Basking in Revival of Spring


For some, these increasingly longer days and fresh air create a pause to revel in the glory of the spring season’s slow reveal of all things bright — a pause to hear the songs of returning birds from open windows. For lakeshore and river lovers, it also is a hurried time, with many preparations to list and finish, eventually providing a growing sense of ease as spring moves toward summer. Whether your “spare” time is spent in boatyards or cottage opens or spent on the enjoyment of one’s face to the increasing warmth of the sun, Michigan BLUE assists the visualization and the plans.

Spring revival
Photography by Aaron Peterson

Whatever your focus, be reminded the far too short morel mushroom hunting season begins and ends in this two-month span of time. The unrivaled flavor of these morsels makes the treasure hunt worth every minute — especially as prices climb past $60 per pound at online food purveyor sites. Too slow on the mushroom trail? The fun and festival of Michigan asparagus is just beginning. The biggest party for health benefit-rich stalks of spring green goodness takes place in May throughout the community of Empire.

There is more to celebrate: Michigan’s Whitefish Point has the distinction of being “the most important spring flight corridor for raptors (birds of prey) in North America.” The nonprofit group, Hawk Migration Association of North America (, compiles data from more than 200 hawk watches across the continent. Whitefish Point observers recorded 20,726 raptors in May 2016. The group notes in the story on page 36 the location and geography of the point creates a “funnel” effect for migrating birds and unique opportunities to study them. The family fun is centered at the Whitefish Point Bird Observatory.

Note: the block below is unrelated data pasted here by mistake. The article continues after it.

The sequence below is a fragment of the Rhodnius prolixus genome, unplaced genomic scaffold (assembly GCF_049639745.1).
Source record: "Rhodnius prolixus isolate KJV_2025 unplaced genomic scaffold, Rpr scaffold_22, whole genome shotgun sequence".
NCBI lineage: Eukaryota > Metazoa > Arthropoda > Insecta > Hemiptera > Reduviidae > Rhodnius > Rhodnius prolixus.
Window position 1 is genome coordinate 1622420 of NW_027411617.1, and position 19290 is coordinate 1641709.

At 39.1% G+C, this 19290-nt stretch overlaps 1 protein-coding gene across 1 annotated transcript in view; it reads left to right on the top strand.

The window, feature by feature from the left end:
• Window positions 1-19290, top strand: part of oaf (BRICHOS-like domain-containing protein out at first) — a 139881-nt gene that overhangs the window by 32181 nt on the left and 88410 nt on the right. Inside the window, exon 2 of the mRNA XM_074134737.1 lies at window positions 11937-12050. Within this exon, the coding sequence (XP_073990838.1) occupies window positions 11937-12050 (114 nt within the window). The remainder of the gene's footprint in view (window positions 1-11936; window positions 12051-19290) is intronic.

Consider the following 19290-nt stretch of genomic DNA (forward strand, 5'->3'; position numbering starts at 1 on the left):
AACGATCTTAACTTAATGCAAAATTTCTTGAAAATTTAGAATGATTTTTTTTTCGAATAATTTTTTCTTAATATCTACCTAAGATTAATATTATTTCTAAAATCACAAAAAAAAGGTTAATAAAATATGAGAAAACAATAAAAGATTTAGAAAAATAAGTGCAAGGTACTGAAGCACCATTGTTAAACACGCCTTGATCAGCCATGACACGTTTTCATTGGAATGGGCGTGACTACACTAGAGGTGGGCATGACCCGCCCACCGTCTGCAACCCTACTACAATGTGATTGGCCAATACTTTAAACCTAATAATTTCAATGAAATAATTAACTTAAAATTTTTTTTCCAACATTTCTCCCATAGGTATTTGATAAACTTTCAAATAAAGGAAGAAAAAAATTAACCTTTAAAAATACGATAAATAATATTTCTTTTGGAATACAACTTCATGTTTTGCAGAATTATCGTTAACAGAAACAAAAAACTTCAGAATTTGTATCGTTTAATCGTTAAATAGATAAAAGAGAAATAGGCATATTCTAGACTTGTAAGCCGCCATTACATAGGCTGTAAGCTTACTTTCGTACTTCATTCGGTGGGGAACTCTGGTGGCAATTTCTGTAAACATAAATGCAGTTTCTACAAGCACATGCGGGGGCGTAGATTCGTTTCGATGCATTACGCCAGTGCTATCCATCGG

The past winter provided the rare oddity of weather extremes in parts of the Lower Peninsula. Some golf courses opened the links to avid players on record-setting warm days, and a week later, golfers were back on ski slopes with plenty of powder in the winter wonderland. Given the former finally is far more likely, Michigan BLUE includes a special section in this issue devoted to “America’s Summer Golf Capital.” One story in the section includes a review of four newly opened or soon-to-be completed courses and the unique qualities of each.

Michigan BLUE offers a hearty congratulation to the state’s oldest tourist association, The West Michigan Tourist Association. In fact, it was the first grass-roots tourist organization in the country. The association marks 100 years, founded in Grand Rapids in 1917 as the Michigan Tourist and Resort Association, a nonprofit organization.

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